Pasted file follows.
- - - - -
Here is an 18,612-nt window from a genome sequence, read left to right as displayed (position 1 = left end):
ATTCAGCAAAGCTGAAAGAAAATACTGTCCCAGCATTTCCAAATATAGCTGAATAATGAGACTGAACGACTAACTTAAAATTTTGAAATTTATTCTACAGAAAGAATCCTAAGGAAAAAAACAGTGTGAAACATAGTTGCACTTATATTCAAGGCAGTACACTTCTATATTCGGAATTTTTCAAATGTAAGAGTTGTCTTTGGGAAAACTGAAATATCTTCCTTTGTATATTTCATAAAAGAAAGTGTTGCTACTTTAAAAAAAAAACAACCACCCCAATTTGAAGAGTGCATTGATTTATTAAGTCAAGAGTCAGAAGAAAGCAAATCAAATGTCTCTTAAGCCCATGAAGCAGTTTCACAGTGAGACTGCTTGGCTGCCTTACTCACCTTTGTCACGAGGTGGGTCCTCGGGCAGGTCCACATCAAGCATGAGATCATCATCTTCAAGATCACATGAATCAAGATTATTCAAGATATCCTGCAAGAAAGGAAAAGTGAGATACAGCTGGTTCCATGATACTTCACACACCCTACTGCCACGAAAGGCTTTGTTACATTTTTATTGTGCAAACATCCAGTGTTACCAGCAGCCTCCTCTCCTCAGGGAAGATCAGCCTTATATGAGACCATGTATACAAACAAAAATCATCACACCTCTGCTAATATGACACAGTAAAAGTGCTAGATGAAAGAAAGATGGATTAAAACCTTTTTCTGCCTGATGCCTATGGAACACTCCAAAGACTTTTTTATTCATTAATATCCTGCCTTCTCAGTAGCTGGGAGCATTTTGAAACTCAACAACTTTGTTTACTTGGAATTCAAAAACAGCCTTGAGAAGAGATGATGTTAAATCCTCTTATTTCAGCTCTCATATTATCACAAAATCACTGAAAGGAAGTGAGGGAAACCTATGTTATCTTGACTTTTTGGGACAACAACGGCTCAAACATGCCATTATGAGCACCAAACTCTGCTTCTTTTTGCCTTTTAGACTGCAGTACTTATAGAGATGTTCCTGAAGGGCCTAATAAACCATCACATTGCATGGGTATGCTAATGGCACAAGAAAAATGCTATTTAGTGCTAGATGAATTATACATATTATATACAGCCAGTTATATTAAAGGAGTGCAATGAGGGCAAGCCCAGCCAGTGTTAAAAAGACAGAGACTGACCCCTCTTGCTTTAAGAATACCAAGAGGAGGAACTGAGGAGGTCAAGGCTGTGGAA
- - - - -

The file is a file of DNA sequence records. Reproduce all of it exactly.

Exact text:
Here is an 18,612-nt window from a genome sequence, read left to right as displayed (position 1 = left end):
ATTCAGCAAAGCTGAAAGAAAATACTGTCCCAGCATTTCCAAATATAGCTGAATAATGAGACTGAACGACTAACTTAAAATTTTGAAATTTATTCTACAGAAAGAATCCTAAGGAAAAAAACAGTGTGAAACATAGTTGCACTTATATTCAAGGCAGTACACTTCTATATTCGGAATTTTTCAAATGTAAGAGTTGTCTTTGGGAAAACTGAAATATCTTCCTTTGTATATTTCATAAAAGAAAGTGTTGCTACTTTAAAAAAAAAACAACCACCCCAATTTGAAGAGTGCATTGATTTATTAAGTCAAGAGTCAGAAGAAAGCAAATCAAATGTCTCTTAAGCCCATGAAGCAGTTTCACAGTGAGACTGCTTGGCTGCCTTACTCACCTTTGTCACGAGGTGGGTCCTCGGGCAGGTCCACATCAAGCATGAGATCATCATCTTCAAGATCACATGAATCAAGATTATTCAAGATATCCTGCAAGAAAGGAAAAGTGAGATACAGCTGGTTCCATGATACTTCACACACCCTACTGCCACGAAAGGCTTTGTTACATTTTTATTGTGCAAACATCCAGTGTTACCAGCAGCCTCCTCTCCTCAGGGAAGATCAGCCTTATATGAGACCATGTATACAAACAAAAATCATCACACCTCTGCTAATATGACACAGTAAAAGTGCTAGATGAAAGAAAGATGGATTAAAACCTTTTTCTGCCTGATGCCTATGGAACACTCCAAAGACTTTTTTATTCATTAATATCCTGCCTTCTCAGTAGCTGGGAGCATTTTGAAACTCAACAACTTTGTTTACTTGGAATTCAAAAACAGCCTTGAGAAGAGATGATGTTAAATCCTCTTATTTCAGCTCTCATATTATCACAAAATCACTGAAAGGAAGTGAGGGAAACCTATGTTATCTTGACTTTTTGGGACAACAACGGCTCAAACATGCCATTATGAGCACCAAACTCTGCTTCTTTTTGCCTTTTAGACTGCAGTACTTATAGAGATGTTCCTGAAGGGCCTAATAAACCATCACATTGCATGGGTATGCTAATGGCACAAGAAAAATGCTATTTAGTGCTAGATGAATTATACATATTATATACAGCCAGTTATATTAAAGGAGTGCAATGAGGGCAAGCCCAGCCAGTGTTAAAAAGACAGAGACTGACCCCTCTTGCTTTAAGAATACCAAGAGGAGGAACTGAGGAGGTCAAGGCTGTGGAA